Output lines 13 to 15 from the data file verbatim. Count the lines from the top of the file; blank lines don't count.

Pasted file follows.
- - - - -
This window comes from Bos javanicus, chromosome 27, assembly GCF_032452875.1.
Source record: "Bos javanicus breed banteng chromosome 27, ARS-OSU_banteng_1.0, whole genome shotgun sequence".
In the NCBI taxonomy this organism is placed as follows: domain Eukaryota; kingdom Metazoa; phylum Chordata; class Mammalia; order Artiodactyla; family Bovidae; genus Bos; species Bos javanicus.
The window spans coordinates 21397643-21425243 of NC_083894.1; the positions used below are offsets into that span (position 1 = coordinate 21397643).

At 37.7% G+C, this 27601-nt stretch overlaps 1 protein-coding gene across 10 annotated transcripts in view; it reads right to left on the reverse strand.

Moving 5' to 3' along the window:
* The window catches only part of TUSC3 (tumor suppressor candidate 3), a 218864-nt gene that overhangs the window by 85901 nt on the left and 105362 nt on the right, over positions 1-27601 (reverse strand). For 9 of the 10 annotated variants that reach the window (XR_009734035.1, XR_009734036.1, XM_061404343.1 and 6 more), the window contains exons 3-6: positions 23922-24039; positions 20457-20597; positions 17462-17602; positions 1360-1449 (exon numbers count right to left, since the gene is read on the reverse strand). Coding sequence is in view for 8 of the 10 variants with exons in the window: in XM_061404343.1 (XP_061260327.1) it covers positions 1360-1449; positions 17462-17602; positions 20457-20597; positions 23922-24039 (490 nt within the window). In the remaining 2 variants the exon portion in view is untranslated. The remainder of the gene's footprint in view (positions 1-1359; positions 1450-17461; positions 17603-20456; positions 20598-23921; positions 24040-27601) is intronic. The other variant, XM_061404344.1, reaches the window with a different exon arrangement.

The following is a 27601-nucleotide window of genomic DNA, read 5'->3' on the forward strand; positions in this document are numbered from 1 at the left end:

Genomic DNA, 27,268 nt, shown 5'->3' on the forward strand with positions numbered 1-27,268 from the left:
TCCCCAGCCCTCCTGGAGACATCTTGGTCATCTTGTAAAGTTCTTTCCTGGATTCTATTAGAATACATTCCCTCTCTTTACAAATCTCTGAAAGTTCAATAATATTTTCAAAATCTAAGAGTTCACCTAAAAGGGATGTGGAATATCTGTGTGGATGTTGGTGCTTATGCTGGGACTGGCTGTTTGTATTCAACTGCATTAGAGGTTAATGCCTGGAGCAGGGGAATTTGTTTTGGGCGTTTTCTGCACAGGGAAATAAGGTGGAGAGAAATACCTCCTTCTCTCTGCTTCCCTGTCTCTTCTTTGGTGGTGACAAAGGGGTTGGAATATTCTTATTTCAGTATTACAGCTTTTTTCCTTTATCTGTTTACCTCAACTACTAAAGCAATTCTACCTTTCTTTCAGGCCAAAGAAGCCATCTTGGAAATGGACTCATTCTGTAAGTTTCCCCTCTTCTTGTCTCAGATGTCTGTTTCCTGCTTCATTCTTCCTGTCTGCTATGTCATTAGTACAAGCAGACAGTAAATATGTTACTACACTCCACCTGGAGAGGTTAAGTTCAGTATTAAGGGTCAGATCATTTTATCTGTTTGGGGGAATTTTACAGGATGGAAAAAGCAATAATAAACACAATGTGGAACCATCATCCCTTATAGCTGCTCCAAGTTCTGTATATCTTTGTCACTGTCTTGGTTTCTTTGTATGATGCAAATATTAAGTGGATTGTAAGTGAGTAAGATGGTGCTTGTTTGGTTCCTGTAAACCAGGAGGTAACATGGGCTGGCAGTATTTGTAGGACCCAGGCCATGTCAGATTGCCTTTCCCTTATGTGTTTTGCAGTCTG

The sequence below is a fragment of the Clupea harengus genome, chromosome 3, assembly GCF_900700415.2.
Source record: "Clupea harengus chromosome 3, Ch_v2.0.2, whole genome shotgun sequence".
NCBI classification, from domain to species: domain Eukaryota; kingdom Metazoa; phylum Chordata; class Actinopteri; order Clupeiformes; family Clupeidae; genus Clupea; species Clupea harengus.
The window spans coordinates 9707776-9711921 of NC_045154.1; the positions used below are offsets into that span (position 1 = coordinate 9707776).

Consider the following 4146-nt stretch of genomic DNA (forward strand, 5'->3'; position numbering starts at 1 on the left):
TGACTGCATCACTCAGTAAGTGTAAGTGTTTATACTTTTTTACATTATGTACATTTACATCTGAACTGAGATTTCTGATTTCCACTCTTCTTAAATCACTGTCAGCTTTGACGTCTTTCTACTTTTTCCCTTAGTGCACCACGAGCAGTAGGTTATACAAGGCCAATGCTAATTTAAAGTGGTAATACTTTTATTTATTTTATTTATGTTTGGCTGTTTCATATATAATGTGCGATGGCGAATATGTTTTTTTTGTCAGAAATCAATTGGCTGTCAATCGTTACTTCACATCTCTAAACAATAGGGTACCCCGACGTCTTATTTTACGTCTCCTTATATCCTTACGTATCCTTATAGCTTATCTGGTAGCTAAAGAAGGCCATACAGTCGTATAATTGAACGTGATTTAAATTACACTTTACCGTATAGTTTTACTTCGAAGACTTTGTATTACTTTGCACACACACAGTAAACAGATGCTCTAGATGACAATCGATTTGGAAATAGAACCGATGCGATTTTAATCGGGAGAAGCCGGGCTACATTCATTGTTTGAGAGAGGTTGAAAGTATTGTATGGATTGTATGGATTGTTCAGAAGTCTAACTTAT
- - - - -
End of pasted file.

NCBI classification, from domain to species: domain Eukaryota; kingdom Metazoa; phylum Chordata; class Actinopteri; order Clupeiformes; family Clupeidae; genus Clupea; species Clupea harengus.
The window spans coordinates 9707776-9711921 of NC_045154.1; the positions used below are offsets into that span (position 1 = coordinate 9707776).

Consider the following 4146-nt stretch of genomic DNA (forward strand, 5'->3'; position numbering starts at 1 on the left):